A: I’m 5’11” and 178 pounds. When you get to be my age, the worst thing for your lower back is (driving all day). I know it’s not good and it’s not healthy, so I try to eat right. For the past five or six years, I’ve been eating oatmeal. Sometimes I’ll have eggs, but I don’t eat bacon or fried, greasy foods. I eat bananas, apples, carrots, celery, wheat thins or oranges. I have sandwiches. I eat 90 percent of my meals from my refrigerator. Tonight I’ll have a bowl of cereal. I do leg exercises every morning, and when I pull into a truck stop, I immediately head to the south 40. I don’t park by the restaurant. I’ll walk three or four times around the truck stop before I go in the restaurant, and when I go out, I do the same thing. When I get home, I’ve got Nordic Track. A lot of times I just walk a few blocks around the house when I feel like it.
Q: What’s one thing you do that makes you a successful driver?
A: I take pride in my job, no matter what I’m doing. Even though this truck is not mine, I treat it like mine. I wash it all the time. I spend money twice a year to get all the aluminum polished. I’m a salesman for Gordon. When I go to the shipper, I try to keep myself shaved. I change clothes, shower and keep myself presentable. I don’t back talk or go in looking like a slob. Even though I’m a company boy, I still want to present myself well. I’m just that way. This all reflects on Gordon. Do I have good, bad or ugly days? Sure I do, but the next day is a new day and you start over.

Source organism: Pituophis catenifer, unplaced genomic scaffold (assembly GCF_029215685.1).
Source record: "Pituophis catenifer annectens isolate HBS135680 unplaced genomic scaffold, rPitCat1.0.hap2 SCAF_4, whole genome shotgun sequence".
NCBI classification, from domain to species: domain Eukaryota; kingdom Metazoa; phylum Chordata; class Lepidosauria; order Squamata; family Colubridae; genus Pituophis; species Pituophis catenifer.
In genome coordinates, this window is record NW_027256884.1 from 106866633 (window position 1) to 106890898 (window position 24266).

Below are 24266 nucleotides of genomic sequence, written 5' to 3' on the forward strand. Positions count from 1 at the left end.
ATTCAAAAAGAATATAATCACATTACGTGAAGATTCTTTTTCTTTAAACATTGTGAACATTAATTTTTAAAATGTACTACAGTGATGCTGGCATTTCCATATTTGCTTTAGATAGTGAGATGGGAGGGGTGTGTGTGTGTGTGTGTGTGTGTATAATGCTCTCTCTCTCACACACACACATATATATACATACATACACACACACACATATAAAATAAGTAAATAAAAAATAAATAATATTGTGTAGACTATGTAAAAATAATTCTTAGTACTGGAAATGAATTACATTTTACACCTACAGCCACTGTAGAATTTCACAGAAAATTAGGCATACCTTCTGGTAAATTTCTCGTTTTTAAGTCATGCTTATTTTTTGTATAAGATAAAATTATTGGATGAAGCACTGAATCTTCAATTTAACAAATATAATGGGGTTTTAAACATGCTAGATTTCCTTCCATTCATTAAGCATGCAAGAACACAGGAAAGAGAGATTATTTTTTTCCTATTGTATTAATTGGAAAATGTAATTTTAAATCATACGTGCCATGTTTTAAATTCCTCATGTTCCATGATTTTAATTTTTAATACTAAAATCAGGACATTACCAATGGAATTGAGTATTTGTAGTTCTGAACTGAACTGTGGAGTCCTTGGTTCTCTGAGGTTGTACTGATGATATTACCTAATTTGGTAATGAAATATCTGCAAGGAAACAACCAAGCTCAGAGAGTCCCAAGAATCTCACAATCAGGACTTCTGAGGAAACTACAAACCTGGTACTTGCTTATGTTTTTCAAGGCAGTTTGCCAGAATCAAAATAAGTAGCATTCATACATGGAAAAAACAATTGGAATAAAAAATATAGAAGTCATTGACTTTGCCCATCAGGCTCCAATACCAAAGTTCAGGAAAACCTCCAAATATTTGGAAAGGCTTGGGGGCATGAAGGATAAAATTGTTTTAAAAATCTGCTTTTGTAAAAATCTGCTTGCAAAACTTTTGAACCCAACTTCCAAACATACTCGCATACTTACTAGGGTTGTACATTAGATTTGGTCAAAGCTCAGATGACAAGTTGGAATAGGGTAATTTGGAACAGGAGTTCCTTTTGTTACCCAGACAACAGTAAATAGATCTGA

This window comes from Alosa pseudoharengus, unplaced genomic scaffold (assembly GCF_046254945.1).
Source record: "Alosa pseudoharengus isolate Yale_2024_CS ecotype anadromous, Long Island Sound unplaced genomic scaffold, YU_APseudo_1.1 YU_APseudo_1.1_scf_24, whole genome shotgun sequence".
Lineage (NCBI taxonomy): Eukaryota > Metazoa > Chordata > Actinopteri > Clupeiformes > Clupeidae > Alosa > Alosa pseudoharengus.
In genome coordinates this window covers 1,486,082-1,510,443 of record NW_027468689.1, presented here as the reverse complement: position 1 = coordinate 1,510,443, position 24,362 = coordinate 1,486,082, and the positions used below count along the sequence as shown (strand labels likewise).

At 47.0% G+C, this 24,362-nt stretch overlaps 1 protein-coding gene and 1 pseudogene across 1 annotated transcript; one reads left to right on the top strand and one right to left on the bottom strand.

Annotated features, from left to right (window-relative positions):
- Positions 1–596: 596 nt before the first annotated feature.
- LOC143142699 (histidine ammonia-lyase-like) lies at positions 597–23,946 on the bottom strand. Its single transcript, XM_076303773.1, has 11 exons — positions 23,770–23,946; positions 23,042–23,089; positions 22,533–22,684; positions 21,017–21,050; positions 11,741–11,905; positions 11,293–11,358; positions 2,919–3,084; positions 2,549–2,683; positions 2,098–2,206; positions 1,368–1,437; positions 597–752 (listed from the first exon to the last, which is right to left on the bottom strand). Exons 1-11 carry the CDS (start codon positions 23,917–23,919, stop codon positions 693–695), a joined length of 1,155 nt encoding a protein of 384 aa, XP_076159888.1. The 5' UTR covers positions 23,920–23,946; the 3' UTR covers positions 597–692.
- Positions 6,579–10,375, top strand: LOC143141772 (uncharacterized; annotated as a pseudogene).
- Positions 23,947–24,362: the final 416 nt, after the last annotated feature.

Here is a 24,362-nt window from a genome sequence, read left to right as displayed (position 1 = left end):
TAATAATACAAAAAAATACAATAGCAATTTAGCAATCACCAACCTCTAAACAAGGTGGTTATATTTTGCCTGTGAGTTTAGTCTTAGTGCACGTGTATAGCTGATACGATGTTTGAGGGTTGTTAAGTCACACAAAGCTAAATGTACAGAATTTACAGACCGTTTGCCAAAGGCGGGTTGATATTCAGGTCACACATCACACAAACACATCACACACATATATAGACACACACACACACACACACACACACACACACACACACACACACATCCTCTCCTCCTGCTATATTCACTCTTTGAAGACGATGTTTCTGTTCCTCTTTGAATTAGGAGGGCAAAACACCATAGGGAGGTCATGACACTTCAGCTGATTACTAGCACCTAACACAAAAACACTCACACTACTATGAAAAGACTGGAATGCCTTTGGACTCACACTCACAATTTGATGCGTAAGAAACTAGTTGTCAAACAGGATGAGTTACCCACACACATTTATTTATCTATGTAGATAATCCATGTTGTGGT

Q: How did you react when you learned you were Gordon’s Driver of the Month?
A: I was real honored to get this. It’s a nice thing I can put on top of my fireplace mantel. I wasn’t striving to get this, I was just doing my daily job. These (awards) are few and far between, and I’m honored.
Q: What hobbies do you enjoy?
A: Someday when I retire, I would like to go fly fishing, but that’s down the road. I’m just working and working, and when I go home, I’m still working. As soon as my feet land at home, I’m busy, busy until I get back in the truck. Sometimes my wife, Dinah, and I will go out for dinner or go to Kansas City for a play. We enjoy time together alone, and we make that happen when we’re home. It doesn’t take much for us. We enjoy our company together and our quiet time.
Q: How did you meet your wife?
A. We met 50 years ago in Hastings, Neb. We were real hot and heavy when we met but then I went out west, and she moved to Kansas and got married. I married and divorced twice. I kept thinking about her. Then she lost her husband and got to thinking about old friends. She got on the computer and typed my name in and (my name) lit up like a Christmas tree. She called me and she told me when I answered that if a woman had answered, she was going to hang up and forget it. But I had been single for 20 years. We talked all night and into the morning, and the rest is history. We got married April 10, 2004.
Q: How many children and grandchildren do you have?
A: We have her five children and my one, then 13 grandchildren and five grandchildren! They just keep popping out.
Q: Are you planning to retire soon?
A: I enjoy working. As long as I’ve got my health, I don’t want to go home and quit working or sit in my recliner and die. I like working, I like playing and I like doing things. My wife would just as soon have me get off the road right now, but we’re planning to get our house paid down, and our hair salon will take over once I get off the truck. We’re trying to set ourselves up really well, because I don’t know how we would make it on Social Security.